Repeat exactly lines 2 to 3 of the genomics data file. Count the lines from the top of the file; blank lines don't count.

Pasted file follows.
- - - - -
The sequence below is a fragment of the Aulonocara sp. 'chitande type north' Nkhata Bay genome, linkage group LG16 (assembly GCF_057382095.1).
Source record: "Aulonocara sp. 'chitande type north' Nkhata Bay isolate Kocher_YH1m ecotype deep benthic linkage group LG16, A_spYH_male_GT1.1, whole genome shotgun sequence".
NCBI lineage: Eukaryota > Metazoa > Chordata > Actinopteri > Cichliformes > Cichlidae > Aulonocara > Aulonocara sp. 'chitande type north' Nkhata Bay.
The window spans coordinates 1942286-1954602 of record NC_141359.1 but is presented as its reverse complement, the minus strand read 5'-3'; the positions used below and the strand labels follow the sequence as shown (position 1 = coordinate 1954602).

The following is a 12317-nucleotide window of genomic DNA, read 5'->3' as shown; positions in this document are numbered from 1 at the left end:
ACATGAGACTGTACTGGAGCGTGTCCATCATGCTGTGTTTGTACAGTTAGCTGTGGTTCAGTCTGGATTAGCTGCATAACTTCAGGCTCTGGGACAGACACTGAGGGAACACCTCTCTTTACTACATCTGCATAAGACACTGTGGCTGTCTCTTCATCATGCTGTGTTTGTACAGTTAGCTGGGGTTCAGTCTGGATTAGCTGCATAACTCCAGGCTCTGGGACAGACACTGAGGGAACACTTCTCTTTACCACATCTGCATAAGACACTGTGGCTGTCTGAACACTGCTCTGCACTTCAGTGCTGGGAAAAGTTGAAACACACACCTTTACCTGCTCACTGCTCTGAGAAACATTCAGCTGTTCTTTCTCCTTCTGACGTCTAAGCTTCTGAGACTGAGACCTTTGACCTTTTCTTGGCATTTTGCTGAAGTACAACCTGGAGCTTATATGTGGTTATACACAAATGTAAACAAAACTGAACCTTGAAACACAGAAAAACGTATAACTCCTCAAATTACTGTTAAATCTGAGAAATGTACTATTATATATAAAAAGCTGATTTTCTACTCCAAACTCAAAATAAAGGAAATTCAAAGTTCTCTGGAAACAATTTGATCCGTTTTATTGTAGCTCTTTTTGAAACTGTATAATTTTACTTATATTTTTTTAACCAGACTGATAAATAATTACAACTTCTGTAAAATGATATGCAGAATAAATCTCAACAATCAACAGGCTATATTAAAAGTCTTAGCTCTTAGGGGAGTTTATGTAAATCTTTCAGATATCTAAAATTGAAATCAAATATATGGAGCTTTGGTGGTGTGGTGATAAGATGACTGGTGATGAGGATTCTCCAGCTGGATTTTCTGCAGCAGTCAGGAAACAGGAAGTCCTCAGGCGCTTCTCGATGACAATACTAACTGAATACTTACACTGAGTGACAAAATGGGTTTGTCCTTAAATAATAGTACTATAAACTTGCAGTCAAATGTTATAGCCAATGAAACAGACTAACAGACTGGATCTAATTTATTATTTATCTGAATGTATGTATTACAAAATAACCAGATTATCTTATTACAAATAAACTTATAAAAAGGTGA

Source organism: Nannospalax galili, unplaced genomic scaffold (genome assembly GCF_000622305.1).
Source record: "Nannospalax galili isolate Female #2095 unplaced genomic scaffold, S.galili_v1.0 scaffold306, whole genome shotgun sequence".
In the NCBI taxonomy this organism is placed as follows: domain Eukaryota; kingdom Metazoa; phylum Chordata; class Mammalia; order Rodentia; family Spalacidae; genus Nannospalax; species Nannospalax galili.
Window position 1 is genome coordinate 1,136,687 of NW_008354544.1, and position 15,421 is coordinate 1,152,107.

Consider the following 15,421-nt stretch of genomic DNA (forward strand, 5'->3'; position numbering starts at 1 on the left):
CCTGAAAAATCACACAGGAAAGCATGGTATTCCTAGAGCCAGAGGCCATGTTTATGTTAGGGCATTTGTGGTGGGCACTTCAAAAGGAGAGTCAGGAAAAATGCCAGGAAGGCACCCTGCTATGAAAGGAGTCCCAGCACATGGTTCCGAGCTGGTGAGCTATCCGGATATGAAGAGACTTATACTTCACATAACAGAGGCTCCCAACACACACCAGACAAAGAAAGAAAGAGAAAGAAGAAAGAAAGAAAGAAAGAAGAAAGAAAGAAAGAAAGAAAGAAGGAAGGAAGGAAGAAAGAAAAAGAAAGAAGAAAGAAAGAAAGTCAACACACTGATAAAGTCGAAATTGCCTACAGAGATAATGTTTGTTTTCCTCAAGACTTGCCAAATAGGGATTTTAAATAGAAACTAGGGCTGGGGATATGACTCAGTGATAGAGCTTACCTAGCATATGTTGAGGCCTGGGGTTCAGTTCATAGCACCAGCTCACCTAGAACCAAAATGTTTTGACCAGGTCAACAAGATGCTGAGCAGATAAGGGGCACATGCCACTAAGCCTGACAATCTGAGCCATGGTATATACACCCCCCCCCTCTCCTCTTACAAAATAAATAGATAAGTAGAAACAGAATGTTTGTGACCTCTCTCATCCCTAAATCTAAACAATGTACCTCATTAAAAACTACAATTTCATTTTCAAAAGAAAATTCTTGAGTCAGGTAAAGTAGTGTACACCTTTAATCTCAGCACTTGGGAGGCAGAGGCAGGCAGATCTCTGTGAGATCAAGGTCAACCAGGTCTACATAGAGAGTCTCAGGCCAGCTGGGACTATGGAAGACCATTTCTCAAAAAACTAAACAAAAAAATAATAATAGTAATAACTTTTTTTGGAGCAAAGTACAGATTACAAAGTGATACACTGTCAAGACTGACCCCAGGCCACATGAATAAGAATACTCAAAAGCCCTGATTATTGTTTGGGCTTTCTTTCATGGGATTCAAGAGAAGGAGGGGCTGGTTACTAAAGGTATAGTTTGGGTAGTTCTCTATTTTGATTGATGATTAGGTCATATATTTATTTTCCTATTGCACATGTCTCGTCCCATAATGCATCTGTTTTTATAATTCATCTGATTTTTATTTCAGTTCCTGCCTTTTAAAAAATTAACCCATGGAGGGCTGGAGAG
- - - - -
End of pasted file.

Source record: "Aulonocara sp. 'chitande type north' Nkhata Bay isolate Kocher_YH1m ecotype deep benthic linkage group LG16, A_spYH_male_GT1.1, whole genome shotgun sequence".
NCBI lineage: Eukaryota > Metazoa > Chordata > Actinopteri > Cichliformes > Cichlidae > Aulonocara > Aulonocara sp. 'chitande type north' Nkhata Bay.